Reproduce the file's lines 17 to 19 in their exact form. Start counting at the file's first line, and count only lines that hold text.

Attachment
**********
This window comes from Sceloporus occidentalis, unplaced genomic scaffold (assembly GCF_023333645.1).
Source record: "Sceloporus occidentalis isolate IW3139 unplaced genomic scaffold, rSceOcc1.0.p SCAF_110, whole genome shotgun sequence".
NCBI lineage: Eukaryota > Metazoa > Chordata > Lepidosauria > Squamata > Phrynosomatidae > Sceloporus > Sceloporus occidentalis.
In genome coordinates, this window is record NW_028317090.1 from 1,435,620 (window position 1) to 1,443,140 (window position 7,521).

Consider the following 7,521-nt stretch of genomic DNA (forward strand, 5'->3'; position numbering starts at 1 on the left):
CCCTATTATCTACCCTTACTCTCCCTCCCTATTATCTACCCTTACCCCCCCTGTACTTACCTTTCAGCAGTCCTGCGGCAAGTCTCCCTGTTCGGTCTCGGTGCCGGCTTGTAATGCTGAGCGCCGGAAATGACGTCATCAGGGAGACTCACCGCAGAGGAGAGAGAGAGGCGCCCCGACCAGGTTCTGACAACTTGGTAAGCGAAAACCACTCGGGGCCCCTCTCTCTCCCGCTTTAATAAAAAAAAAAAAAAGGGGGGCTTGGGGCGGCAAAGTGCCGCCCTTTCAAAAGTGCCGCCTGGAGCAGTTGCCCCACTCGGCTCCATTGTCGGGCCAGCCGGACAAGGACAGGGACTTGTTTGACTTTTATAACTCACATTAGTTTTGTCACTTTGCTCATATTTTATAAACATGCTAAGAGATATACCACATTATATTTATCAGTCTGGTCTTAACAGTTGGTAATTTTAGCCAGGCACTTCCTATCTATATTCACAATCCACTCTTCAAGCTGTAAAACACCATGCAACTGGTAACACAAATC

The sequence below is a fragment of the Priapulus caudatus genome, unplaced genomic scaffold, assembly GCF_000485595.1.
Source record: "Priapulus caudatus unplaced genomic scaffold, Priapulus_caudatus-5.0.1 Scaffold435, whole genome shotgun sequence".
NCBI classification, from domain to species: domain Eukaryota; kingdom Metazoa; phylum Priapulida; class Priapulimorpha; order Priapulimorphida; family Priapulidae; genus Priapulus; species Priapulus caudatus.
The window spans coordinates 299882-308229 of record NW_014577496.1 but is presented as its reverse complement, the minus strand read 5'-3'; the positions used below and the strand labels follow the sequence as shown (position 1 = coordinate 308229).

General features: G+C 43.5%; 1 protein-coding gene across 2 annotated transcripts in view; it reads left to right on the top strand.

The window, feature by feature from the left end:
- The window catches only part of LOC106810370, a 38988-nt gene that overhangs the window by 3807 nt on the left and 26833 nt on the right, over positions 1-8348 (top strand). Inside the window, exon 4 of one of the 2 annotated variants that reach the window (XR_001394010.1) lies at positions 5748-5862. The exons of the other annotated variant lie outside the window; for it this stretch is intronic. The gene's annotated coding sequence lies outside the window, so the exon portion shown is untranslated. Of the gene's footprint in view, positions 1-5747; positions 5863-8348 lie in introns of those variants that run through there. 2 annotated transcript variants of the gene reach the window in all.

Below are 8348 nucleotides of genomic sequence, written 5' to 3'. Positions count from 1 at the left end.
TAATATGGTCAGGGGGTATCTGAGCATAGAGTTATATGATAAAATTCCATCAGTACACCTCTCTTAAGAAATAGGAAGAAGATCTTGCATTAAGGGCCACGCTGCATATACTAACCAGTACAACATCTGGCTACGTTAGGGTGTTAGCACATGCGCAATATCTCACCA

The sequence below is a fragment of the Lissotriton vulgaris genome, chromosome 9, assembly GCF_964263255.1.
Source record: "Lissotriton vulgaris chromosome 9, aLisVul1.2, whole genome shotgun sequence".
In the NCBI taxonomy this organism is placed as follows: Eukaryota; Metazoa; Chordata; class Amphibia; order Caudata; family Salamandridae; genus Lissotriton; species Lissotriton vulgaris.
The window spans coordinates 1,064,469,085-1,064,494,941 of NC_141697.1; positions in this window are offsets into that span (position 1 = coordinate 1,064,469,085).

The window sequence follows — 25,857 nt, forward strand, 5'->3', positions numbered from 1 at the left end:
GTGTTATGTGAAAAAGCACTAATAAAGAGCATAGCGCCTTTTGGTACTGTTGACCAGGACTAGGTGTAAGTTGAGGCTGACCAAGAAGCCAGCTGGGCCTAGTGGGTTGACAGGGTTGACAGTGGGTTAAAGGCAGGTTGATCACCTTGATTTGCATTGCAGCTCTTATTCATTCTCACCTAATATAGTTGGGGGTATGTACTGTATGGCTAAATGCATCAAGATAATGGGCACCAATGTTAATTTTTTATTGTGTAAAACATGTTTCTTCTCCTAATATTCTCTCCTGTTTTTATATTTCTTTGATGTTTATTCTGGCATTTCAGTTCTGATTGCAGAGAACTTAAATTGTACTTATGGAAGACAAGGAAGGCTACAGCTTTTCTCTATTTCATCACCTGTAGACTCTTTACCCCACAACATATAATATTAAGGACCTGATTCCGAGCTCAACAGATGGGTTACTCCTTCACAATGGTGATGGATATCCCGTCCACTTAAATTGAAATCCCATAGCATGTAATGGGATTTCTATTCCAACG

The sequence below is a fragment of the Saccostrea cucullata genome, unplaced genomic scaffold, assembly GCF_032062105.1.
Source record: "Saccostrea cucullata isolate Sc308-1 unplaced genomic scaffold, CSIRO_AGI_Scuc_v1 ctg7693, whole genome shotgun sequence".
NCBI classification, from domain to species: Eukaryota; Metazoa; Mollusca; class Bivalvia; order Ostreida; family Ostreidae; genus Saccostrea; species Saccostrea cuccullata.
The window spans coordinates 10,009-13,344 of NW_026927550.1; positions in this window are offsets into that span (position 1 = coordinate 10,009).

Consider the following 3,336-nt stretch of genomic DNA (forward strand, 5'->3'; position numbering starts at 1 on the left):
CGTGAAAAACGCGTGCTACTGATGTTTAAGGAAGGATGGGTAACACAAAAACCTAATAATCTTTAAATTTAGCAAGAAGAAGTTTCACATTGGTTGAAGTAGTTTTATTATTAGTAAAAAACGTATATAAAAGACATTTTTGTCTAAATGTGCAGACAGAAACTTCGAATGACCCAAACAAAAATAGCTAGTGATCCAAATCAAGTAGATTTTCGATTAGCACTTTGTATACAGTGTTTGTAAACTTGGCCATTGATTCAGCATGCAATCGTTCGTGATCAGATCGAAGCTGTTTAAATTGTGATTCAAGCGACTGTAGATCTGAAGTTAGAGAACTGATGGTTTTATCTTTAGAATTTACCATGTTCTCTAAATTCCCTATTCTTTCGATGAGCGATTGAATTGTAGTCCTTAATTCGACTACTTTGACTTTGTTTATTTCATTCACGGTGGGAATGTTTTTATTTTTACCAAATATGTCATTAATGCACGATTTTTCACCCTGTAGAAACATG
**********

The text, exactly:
Source record: "Lissotriton vulgaris chromosome 9, aLisVul1.2, whole genome shotgun sequence".
In the NCBI taxonomy this organism is placed as follows: Eukaryota; Metazoa; Chordata; class Amphibia; order Caudata; family Salamandridae; genus Lissotriton; species Lissotriton vulgaris.
The window spans coordinates 1,064,469,085-1,064,494,941 of NC_141697.1; positions in this window are offsets into that span (position 1 = coordinate 1,064,469,085).